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Two rescue teams enter W.Va. mine

Two rescue teams went underground into the wrecked Upper Big Branch mine early Friday in a desperate attempt to find four miners still missing after Monday’s devastating explosion, which killed 25 workers.

Authorities planned to pump nitrogen into a section of the mine to render dangerous gases inert and prevent another explosion as rescue crews inched forward. About the same time, recovery crews would attempt to find and remove the bodies of 18 miners killed in the worst coal mine disaster in a quarter-century.

Hopeful that rescue crews would find the missing miners alive inside two air-tight rescue chambers, the teams carried four additional oxygen devices. The effort was part of what a state mine safety official, Ron Wooten, called “a mad dash” to meet a 96-hour deadline that expires Friday afternoon.

The rescue chambers contain enough food, water and oxygen to sustain 15 miners for at least 96 hours, or four days. If fewer miners were inside, the supplies should last longer, but officials said they didn’t want to take any chances.

“We committed to the families that we wanted to get into the chambers within 96 hours -- and we’re trying to do everything in our power to do that without taking a chance on the rescue teams,” said Kevin Stricklin, an administrator for the U.S. Mine Safety and Health Administration.

West Virginia Gov. Joe Manchin III said families of the miners “are relieved knowing this process has started in which the end is near.” He said it would take the rescue teams about an hour and a half to reach the first rescue chamber, and another 90 minutes or more to reach the second chamber about 2,000 feet away.

If the missing miners are not found alive, the mission would become a recovery effort to return the remains to families.

“It’s going to be a long process with a lot of caring work,” Stricklin said. “We have got to respect the bodies.”

The concentration of highly combustible methane and deadly carbon monoxide in the badly damaged mine delayed the rescue attempt earlier Thursday. Rescue crews were withdrawn shortly after the explosion and again Thursday morning.

Stricklin said nitrogen is a proven method of controlling fires and explosions. Asked why it was not used earlier, he replied, “We did not have the nitrogen available to us when the readings starting going into the explosive range.”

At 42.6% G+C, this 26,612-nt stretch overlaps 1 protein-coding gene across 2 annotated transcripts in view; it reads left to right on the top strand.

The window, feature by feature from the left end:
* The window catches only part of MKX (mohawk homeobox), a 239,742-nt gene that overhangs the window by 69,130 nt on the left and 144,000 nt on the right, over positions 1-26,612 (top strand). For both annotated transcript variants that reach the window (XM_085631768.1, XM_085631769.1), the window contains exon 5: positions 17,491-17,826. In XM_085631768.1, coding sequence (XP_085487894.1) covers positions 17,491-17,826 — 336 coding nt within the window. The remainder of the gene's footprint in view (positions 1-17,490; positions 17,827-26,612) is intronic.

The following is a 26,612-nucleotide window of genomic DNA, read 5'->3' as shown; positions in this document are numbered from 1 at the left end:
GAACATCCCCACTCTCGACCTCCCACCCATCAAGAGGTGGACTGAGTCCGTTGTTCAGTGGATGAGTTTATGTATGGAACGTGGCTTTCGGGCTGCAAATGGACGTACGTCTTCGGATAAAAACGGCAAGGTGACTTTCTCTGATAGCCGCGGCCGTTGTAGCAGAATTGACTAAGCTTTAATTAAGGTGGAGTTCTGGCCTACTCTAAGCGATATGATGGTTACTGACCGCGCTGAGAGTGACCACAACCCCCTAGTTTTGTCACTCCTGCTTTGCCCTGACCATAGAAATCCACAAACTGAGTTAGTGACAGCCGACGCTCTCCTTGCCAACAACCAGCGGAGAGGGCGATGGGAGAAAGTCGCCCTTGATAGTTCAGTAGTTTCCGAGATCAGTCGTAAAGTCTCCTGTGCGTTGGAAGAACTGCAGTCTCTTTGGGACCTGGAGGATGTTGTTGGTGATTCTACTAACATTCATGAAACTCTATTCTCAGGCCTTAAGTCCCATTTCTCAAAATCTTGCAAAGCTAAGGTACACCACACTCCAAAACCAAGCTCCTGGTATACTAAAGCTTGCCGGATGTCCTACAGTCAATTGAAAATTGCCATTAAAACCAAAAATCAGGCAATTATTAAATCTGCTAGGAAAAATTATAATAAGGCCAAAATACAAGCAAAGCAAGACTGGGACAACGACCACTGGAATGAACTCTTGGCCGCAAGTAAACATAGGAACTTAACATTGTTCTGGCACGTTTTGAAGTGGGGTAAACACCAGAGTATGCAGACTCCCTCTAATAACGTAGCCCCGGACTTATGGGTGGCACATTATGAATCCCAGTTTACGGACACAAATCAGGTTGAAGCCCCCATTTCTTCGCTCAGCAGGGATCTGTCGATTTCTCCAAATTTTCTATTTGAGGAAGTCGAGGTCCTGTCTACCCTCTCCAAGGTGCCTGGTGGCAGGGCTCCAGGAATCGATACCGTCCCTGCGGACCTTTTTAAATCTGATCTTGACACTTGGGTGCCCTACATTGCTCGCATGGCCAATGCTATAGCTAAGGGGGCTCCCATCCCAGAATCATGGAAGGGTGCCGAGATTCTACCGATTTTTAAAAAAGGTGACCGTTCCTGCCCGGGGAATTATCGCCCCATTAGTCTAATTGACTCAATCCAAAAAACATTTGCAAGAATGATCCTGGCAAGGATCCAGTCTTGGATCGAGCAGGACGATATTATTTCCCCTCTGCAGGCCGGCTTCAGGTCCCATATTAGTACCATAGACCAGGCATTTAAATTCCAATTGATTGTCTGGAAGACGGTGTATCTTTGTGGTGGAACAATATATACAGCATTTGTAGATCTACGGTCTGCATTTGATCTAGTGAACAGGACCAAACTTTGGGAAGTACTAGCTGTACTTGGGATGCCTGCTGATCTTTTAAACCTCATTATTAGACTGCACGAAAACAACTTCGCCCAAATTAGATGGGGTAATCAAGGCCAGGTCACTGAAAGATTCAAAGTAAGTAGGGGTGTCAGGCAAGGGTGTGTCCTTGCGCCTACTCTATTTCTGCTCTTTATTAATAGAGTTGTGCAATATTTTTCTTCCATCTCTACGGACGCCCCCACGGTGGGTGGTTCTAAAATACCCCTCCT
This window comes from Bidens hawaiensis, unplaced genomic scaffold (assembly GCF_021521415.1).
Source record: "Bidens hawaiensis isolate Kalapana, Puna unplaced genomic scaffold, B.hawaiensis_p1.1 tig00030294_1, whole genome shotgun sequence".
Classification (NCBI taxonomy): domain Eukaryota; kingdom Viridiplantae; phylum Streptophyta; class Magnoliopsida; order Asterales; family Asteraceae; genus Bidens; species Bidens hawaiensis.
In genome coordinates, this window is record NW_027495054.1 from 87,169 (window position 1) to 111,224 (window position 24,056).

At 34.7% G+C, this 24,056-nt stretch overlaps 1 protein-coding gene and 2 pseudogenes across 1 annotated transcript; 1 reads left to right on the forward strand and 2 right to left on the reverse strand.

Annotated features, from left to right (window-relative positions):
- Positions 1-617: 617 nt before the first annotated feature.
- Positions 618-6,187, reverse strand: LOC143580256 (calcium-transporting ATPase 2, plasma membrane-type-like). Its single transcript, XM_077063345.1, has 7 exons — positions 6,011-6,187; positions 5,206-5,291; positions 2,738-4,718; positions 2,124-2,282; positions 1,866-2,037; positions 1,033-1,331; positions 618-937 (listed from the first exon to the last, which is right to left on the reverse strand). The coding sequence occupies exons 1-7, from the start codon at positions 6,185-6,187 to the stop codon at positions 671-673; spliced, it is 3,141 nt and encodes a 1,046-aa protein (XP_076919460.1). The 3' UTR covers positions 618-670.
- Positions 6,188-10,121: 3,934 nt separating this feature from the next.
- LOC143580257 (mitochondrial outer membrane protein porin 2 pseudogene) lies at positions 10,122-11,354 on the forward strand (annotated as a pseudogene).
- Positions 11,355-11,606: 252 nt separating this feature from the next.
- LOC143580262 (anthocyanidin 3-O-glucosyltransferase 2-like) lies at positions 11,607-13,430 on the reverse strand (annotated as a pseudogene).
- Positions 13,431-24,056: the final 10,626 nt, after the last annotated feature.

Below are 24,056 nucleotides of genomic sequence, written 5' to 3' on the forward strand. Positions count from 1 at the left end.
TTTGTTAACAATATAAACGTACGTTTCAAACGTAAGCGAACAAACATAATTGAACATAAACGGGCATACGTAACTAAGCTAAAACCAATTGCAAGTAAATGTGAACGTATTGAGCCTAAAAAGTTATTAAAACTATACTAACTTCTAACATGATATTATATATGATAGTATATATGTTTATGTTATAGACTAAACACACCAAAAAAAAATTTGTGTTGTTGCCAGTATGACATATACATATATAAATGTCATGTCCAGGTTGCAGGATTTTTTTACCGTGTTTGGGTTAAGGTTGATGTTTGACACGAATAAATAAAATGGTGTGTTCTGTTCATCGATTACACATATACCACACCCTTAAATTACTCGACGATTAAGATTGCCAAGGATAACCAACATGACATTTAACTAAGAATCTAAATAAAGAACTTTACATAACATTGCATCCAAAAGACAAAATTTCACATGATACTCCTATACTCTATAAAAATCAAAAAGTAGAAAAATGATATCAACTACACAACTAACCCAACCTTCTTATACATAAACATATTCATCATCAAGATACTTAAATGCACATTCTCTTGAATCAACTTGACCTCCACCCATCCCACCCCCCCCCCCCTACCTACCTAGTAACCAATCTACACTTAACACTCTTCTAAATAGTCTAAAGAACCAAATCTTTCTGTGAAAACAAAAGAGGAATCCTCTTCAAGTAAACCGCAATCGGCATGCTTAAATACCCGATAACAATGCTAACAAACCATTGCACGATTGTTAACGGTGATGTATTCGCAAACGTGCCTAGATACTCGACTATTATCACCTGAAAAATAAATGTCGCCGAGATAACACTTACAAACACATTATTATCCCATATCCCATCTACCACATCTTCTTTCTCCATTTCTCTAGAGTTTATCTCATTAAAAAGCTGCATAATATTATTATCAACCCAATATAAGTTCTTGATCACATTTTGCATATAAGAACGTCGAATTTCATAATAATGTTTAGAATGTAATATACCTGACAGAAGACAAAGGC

An official of Massey Energy Co., the mine operator, said earlier Thursday that nitrogen supplies were nearby, but getting the gas to the mountaintop site risked blocking the only road during rescue operations.

Rescue teams got within 500 feet of one of the airtight chambers Thursday morning before the gases forced them to retreat. Officials hope the missing miners were able to take refuge if they survived the explosion. Three are believed to be in or near one chamber, and the fourth in or near another about 2,500 feet away.

The four rescue teams of eight men each were in the mine more than four hours, traveling about four miles on small rail cars and on foot. Interior lights aren’t working, forcing searchers to rely on cap lamps in the damp darkness.

Rescue crews may be able to move faster on their third attempt because they discovered a new route that will allow them to travel much of the 4 1/2 -mile distance on small four-wheeler-type vehicles, said J. Christopher Adkins, chief operating officer of Massey Energy.

“It won’t be nearly as strenuous as it was when we first initially went in there,” he said.

Adkins said a drop in barometric pressure due to rainy weather raised the concentration of highly explosive methane in the mine during the morning rescue attempt.

“The barometer dropped and we started seeing the methane pick up in the borehole that we’ve got drilled down there . . . to detect the air,” Adkins said.

Because the surface of coal absorbs methane, a drop in barometric pressure means that more methane is released into a mine’s atmosphere, said Christopher Bise, a mining engineer at West Virginia University. The effect is much like reducing pressure in a soda bottle, which pulls carbon dioxide out of the soda.

Manchin said many family members have remained at mine offices since shortly after Monday’s explosion. Fifty to 100 were still there Thursday.

The families “understand that if we have any hope of survival and they’re in the rescue chamber, they’re still OK,” Manchin said. “I mean, that’s the sliver of hope we have. And it’s a long shot.”

Officials said the explosion occurred at 3:02 p.m. Monday as 31 miners were coming off the day shift. The blast knocked out lights, communications and ventilation fans, and created a windstorm that roared up shafts to the surface.

Several miners rushed inside and found six men dead and three injured, one of whom later died. One miner remains in intensive care, Manchin said. The other was released from a hospital Thursday, the Associated Press reported.

Adkins said that the rescue crews were “very angry” about being told to leave the mine Thursday morning, and that officials had urged them to get some sleep.

“They are running on adrenaline right now,” he said.

david.zucchino@

latimes.com

kim.geiger@latimes.com

Times staff writer Thomas H. Maugh II in Los Angeles contributed to this report.


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